"The Decider" Returns?
In a January 2013 signing statement, President Barack Obama stated that his constitutional powers as president limited him to signing or vetoing a law outright and that he lacked the authority to reject legislative provisions "one by one." Yet he then proceeded in a nearly 1,200 word statement to pick the law apart, section by section, and to effectively challenge many provisions by declaring that they violated his constitutional powers as commander in chief.
According to his signing statement, a provision restricting the president's authority to transfer detainees to foreign countries "hinders the Executive's ability to carry out its military, national security, and foreign relations activities and would, under certain circumstances, violate constitutional separation of powers principles" (Obama 2013). Obama did not mention, however, that Congress specifically authorized transfers to foreign countries as long as the secretary of defense, with the concurrence of the secretary of state and in consultation with the director of national intelligence, certified that the foreign government receiving the detainees was not a designated state sponsor of terrorism and possessed control over the facility the individual would be housed (P.L. 112-239; see Fisher 2013).
Obama also objected to a number of provisions that he claimed would violate his "constitutional duty to supervise the executive branch" and several others that he said could encroach upon his "constitutional authority to recommend such measures to the Congress as I 'judge necessary and expedient.' My Administration will interpret and implement these provisions in a manner that does not interfere with my constitutional authority" (Obama 2013).
What the president could not block or modify through concessions or veto threats during budget negotiations with members of Congress, he decided he could unilaterally strip from a signed bill. Similar to his predecessor, George W. Bush, Obama suggested that he was the ultimate "decider" on what is constitutional and proper. Few acts by occupants of the White House so completely embody the unchecked presidency.
Candidate Obama on Signing Statements
President Obama's actions have been surprising given that he proclaimed while first running for his office that he would not issue signing statements that modify or nullify acts of Congress (YouTube 2013). In a December 2007 response to the Boston Globe, presidential candidate Obama provided a detailed explanation for his thinking: "I will not use signing statements to nullify or undermine congressional instructions as enacted into law. The problem with [the George W. Bush] administration is that it has attached signing statements to legislation in an effort to change the meaning of the legislation, to avoid enforcing certain provisions of the legislation that the President does not like, and to raise implausible or dubious constitutional objections to the legislation" (Savage 2007a).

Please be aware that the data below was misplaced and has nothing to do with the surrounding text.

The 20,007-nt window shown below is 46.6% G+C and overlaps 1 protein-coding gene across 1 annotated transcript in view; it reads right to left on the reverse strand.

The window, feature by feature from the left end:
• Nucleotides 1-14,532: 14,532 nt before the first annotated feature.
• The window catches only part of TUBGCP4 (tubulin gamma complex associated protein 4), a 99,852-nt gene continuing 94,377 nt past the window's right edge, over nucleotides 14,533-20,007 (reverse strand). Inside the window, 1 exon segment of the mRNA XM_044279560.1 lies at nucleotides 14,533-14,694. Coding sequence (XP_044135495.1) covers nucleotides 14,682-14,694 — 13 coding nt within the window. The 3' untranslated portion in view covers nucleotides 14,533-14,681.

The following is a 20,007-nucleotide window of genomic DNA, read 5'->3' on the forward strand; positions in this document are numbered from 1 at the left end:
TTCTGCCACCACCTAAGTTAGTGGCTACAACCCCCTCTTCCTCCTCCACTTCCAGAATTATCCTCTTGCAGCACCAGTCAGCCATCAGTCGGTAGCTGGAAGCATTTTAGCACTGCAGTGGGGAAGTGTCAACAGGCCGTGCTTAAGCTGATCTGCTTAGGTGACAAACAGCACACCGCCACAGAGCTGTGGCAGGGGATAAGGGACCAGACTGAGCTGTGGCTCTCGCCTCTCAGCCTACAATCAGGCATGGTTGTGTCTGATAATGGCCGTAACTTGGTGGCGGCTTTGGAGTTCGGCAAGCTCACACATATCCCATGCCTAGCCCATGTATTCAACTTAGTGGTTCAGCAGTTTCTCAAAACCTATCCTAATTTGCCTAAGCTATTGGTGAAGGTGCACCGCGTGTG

Candidate Obama's objection to President Bush's actions centered on one of the three varieties of signing statement, in this case, a "constitutional" signing statement. In a "constitutional" signing statement, a president not only points out flaws in a bill, but also declares--in often vague language--his intent not to enforce certain provisions. Such statements may be different than ones that are "political" in nature. In "political" signing statements, a president gives executive branch agencies guidance on how to apply the law. (1) Finally, the most common type of signing statements are "rhetorical," whereby the intent of the president is to focus attention on one or more provisions for political gain (Kelley 2003, 45-50).
President Obama's Policy on Signing Statements
At the start of his term, it seemed that President Obama would honor his campaign commitments and break with his predecessor when he issued a memorandum to heads of executive branch departments and agencies regarding his policy on signing statements. In this memorandum, he wrote, "there is no doubt that the practice of issuing [signing] statements can be abused." He objected to the use of signing statements where a president disregards "statutory requirements on the basis of policy disagreements." Only when signing statements are "based on well-founded constitutional objections" do they become legitimate. Therefore, "in appropriately limited circumstances, they represent an exercise of the President's constitutional obligation to take care that the laws be faithfully executed, and they promote a healthy dialogue between the executive branch and the Congress." President Obama proceeded to list four key principles he would follow when issuing signing statements: (1) Congress shall be informed, "whenever practicable," of the president's constitutional objections; (2) the president "will act with caution and restraint" when issuing statements that are based on "well-founded" constitutional interpretations; (3) there will be "sufficient specificity" in each statement "to make clear the nature and basis of the constitutional objection"; and finally, (4) the president would "construe a statutory provision in a manner that avoids a constitutional problem only if that construction is a legitimate one" (Obama 2009a).